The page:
The same old rapidly-aging puzzle and combat mechanics are back for another whirl, but this time around the fog world/Otherworld mechanic has been replaced with the apartment/Otherworld mechanic. While in the apartment, which you can return to any time, the game is played from a first-person. During these segments the player reads new documents and clues to uncover more of the plot. Occasionally “hauntings”- unusual ghostly phenomenon- will manifest and drain health when you’re nearby until you use an item to make them go away.
Out in the various Otherworlds- now split into discrete stages- you can encounter ghosts that can float through walls and can’t be killed, although you can use items you find to immobilize them. Later on Walter plays the Pyramid Head role, popping up from time to time to try and shoot Henry in the face. During combat an on-screen health bar appears, in contrast to previous games where you had to go into the inventory to see how close to death you were.
These were all interesting changes to the Silent Hill formula, particularly the first-person apartment segments, but a less welcome addition was a limited inventory that forces the player to return to the apartment to swap out items. One of the ways the first Silent Hill had actually differed substantially from Resident Evil when it came out was the fact that it didn’t use a limited inventory system, so the decision to include it here after three games was baffling (notably this would never show up in a Silent Hill game again). Also somewhat frustrating is that despite not using the “explore an area in the for world and then explore it again in the Otherworld” the game still comes up with a reason to make the player go through each area twice, except with much less variation between the visits.
Over all Silent Hill 4 appears on the surface to change up the Silent Hill 4 formula quite a lot, but it really doesn’t. You’re still going to be spending upwards of 80% of your time exploring empty locations, fighting monsters and solving puzzles, none of which is substantially different from how it worked in the previous three games.
At this point I have to take some time to refute a common misconception about Silent Hill 4. It is often claimed- sometimes as a justification for why it’s not a “real” Silent Hill title- that this game wasn’t initially supposed to be part of the franchise at all, but was later made into a Silent Hill game. This isn’t really the case.
Silent Hill 4 was made alongside Silent Hill 3 and it’s true that initially is was going to be called Room 306, with no Silent Hill title. This doesn’t mean it wasn’t connected to the franchise, just that it was to be a spin-off title.
That aside, Silent Hill 4 represents something that I don’t think a lot of fans realize even to this day: how intangible the whole idea of “Team Silent” always was. As we saw the original series creator left after the first game and Silent Hill 4 saw the departure of art director Masahiro Ito, and of course the whole team disbanded after this game, with only Yamaoka and McGlynn still attached to future installments. And yet gamers to this day often greet an announcement of a new Silent Hill game with “TEAM SILENT OR GTFO”, unaware that Team Silent doesn’t exist any more and was always more of a nebulous concept than a concrete entity.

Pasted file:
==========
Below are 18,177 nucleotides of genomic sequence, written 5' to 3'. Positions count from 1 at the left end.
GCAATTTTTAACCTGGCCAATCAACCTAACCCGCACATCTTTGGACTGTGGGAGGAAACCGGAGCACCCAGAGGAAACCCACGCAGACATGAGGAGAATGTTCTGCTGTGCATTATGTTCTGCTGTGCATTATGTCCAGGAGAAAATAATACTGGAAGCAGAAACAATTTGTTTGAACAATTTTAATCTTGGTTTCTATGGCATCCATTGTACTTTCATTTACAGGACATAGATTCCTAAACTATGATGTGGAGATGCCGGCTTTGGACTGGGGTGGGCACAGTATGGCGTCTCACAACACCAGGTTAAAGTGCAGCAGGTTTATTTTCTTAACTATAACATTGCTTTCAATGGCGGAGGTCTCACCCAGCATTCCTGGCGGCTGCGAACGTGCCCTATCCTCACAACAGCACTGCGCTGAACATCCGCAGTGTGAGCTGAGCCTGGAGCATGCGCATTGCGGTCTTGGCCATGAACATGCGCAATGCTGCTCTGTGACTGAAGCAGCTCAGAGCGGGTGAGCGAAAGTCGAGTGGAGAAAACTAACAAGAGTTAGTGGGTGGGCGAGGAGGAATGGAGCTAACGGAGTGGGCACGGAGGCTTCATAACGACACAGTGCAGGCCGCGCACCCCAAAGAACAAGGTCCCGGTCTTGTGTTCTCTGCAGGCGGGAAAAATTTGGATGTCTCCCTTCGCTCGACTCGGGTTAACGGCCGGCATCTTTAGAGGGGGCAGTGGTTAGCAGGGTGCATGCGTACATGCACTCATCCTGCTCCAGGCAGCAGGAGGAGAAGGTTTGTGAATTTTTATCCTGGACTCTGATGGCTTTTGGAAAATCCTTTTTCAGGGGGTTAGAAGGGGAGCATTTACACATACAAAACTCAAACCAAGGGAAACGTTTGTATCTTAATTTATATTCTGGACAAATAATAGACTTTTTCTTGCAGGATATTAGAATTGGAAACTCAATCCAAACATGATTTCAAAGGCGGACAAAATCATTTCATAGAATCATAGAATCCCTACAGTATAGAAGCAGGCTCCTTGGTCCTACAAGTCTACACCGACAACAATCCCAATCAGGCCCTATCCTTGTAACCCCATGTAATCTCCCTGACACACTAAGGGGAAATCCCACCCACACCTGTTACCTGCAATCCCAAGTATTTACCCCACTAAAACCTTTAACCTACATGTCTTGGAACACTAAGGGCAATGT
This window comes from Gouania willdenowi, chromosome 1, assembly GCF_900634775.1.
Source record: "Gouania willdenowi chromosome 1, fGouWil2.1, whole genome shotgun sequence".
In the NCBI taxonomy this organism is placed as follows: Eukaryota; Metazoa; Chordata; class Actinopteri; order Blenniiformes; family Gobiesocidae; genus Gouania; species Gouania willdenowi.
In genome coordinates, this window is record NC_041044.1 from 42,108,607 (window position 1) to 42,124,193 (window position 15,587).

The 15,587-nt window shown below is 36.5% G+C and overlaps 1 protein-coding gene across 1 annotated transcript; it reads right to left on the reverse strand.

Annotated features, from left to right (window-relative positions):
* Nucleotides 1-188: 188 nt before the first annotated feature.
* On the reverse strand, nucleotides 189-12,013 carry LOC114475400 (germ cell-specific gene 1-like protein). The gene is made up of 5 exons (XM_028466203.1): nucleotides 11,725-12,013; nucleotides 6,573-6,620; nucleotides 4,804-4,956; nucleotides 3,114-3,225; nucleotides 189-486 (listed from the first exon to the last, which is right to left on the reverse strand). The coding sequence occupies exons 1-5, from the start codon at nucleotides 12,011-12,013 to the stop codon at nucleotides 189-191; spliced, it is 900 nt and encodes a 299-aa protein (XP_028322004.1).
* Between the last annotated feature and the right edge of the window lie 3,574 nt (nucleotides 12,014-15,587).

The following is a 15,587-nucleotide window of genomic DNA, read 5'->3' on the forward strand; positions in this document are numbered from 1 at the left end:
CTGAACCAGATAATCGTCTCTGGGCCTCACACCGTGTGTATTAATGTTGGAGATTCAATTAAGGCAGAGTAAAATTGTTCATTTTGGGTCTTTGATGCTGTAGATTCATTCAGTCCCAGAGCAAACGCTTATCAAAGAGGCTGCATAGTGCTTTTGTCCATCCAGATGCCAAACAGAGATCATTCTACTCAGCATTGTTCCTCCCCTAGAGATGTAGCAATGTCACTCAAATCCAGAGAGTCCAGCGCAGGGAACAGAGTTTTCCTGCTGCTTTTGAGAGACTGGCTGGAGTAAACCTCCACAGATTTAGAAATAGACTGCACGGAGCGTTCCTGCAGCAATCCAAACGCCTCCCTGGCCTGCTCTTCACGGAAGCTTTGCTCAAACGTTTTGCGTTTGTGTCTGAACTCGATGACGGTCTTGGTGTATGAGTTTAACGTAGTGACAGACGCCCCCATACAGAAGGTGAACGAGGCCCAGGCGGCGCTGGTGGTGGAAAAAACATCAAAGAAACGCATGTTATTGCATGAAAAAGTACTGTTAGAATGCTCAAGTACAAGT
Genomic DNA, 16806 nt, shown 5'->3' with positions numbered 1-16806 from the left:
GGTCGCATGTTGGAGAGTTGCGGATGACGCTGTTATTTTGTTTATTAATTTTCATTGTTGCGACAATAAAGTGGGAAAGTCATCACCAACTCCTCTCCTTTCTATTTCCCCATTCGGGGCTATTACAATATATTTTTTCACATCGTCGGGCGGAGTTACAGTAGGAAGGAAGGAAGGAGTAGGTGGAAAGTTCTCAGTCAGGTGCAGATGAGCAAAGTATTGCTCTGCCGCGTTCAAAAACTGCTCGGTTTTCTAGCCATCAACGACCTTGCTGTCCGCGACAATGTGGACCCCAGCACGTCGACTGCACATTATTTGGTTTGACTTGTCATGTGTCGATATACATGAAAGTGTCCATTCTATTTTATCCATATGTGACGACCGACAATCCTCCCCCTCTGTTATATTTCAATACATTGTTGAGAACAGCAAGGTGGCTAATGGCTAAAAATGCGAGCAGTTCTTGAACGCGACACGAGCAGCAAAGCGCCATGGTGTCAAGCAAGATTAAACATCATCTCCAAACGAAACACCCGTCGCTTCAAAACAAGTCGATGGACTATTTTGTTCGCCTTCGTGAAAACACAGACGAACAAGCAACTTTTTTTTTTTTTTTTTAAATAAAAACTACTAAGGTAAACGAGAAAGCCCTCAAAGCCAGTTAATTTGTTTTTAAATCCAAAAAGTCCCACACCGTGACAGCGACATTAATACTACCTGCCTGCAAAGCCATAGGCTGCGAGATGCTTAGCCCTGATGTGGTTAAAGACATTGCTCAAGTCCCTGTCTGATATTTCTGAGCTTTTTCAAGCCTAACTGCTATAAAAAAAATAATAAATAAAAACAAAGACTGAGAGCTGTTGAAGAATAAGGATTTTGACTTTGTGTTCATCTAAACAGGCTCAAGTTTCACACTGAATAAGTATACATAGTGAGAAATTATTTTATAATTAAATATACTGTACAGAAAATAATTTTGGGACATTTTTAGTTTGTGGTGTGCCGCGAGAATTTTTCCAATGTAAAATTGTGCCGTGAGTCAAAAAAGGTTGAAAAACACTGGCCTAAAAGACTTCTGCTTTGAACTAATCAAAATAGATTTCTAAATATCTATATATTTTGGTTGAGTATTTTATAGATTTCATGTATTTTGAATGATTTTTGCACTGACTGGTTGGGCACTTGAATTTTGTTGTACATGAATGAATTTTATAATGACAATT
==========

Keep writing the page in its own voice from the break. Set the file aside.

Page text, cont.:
Silent Hill’s approach to horror differs greatly from its predecessors in that, it, um isn’t as scary.
I know this is jumping the gun on the review material, but there’s not a whole lot more I can say about it than that. It’s just not as scary. For some reason the flashlight that features in every other Silent Hill ever is absent this time around, which means that the environments are much more brightly lit to compensate. Yes, you can certainly create horror without darkness but Silent Hill 4 is hamstrung in this regard by another flaw: notably inferior art design. Gone are Masahiro Ito’s wonderfully disturbing hellscapes, replaced by a succession of environments whose main distinguishing feature is an over-riding fondness of the colour grey.
That’s not to imply the game has nothing going for it in the horror department. There are one or two real standout locations, easily among the most memorable in the series, and some of the enemies are neat.
Interestingly, the monster designs this time around show some strong influence from Japanese horror films and games, with one of the invincible ghosts taking the form of a textbook case of the string-haired ghost girl that The Ring popularized. It’s a nice change of pace and leads to some cool stuff like the two-headed baby fellow below, but I found that the creatures are consistently less scary than in previous games.
In terms of our occult/ psychology scale I’d definitely put Silent Hill 4 over on the occult side of things- the plot revolves around an elaborate occult ritual- but not as far as the first or third games were. A heavy focus is placed on delving into Walter Sullivan’s background and psychology in a way that we never got with Alessa, and ultimately his actions are fueled by psychosis and a major break from reality brought on by childhood trauma as opposed to grand ambitions to reawaken God or usher in paradise.